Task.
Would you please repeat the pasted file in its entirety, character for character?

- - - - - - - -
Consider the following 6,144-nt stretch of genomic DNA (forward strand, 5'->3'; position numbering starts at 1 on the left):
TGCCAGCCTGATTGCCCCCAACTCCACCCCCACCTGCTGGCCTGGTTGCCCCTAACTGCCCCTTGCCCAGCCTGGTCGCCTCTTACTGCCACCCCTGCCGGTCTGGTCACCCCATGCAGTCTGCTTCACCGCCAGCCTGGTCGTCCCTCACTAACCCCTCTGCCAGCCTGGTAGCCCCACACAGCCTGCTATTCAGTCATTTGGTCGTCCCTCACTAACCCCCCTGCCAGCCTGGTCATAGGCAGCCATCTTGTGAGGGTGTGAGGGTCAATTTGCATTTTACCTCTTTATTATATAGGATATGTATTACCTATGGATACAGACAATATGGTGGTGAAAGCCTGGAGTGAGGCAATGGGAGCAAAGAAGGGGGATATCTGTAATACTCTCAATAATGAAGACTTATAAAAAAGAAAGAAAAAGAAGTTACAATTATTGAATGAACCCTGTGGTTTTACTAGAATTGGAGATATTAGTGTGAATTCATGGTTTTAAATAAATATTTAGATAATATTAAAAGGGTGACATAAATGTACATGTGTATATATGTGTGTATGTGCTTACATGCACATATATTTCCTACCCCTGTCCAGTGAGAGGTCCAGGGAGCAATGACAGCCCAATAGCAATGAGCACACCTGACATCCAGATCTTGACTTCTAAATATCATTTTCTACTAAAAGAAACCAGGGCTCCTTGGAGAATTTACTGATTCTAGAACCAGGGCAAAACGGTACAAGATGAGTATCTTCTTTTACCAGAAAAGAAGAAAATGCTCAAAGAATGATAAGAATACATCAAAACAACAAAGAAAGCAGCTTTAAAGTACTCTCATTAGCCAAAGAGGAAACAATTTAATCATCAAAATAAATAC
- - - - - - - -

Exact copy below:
Consider the following 6,144-nt stretch of genomic DNA (forward strand, 5'->3'; position numbering starts at 1 on the left):
TGCCAGCCTGATTGCCCCCAACTCCACCCCCACCTGCTGGCCTGGTTGCCCCTAACTGCCCCTTGCCCAGCCTGGTCGCCTCTTACTGCCACCCCTGCCGGTCTGGTCACCCCATGCAGTCTGCTTCACCGCCAGCCTGGTCGTCCCTCACTAACCCCTCTGCCAGCCTGGTAGCCCCACACAGCCTGCTATTCAGTCATTTGGTCGTCCCTCACTAACCCCCCTGCCAGCCTGGTCATAGGCAGCCATCTTGTGAGGGTGTGAGGGTCAATTTGCATTTTACCTCTTTATTATATAGGATATGTATTACCTATGGATACAGACAATATGGTGGTGAAAGCCTGGAGTGAGGCAATGGGAGCAAAGAAGGGGGATATCTGTAATACTCTCAATAATGAAGACTTATAAAAAAGAAAGAAAAAGAAGTTACAATTATTGAATGAACCCTGTGGTTTTACTAGAATTGGAGATATTAGTGTGAATTCATGGTTTTAAATAAATATTTAGATAATATTAAAAGGGTGACATAAATGTACATGTGTATATATGTGTGTATGTGCTTACATGCACATATATTTCCTACCCCTGTCCAGTGAGAGGTCCAGGGAGCAATGACAGCCCAATAGCAATGAGCACACCTGACATCCAGATCTTGACTTCTAAATATCATTTTCTACTAAAAGAAACCAGGGCTCCTTGGAGAATTTACTGATTCTAGAACCAGGGCAAAACGGTACAAGATGAGTATCTTCTTTTACCAGAAAAGAAGAAAATGCTCAAAGAATGATAAGAATACATCAAAACAACAAAGAAAGCAGCTTTAAAGTACTCTCATTAGCCAAAGAGGAAACAATTTAATCATCAAAATAAATAC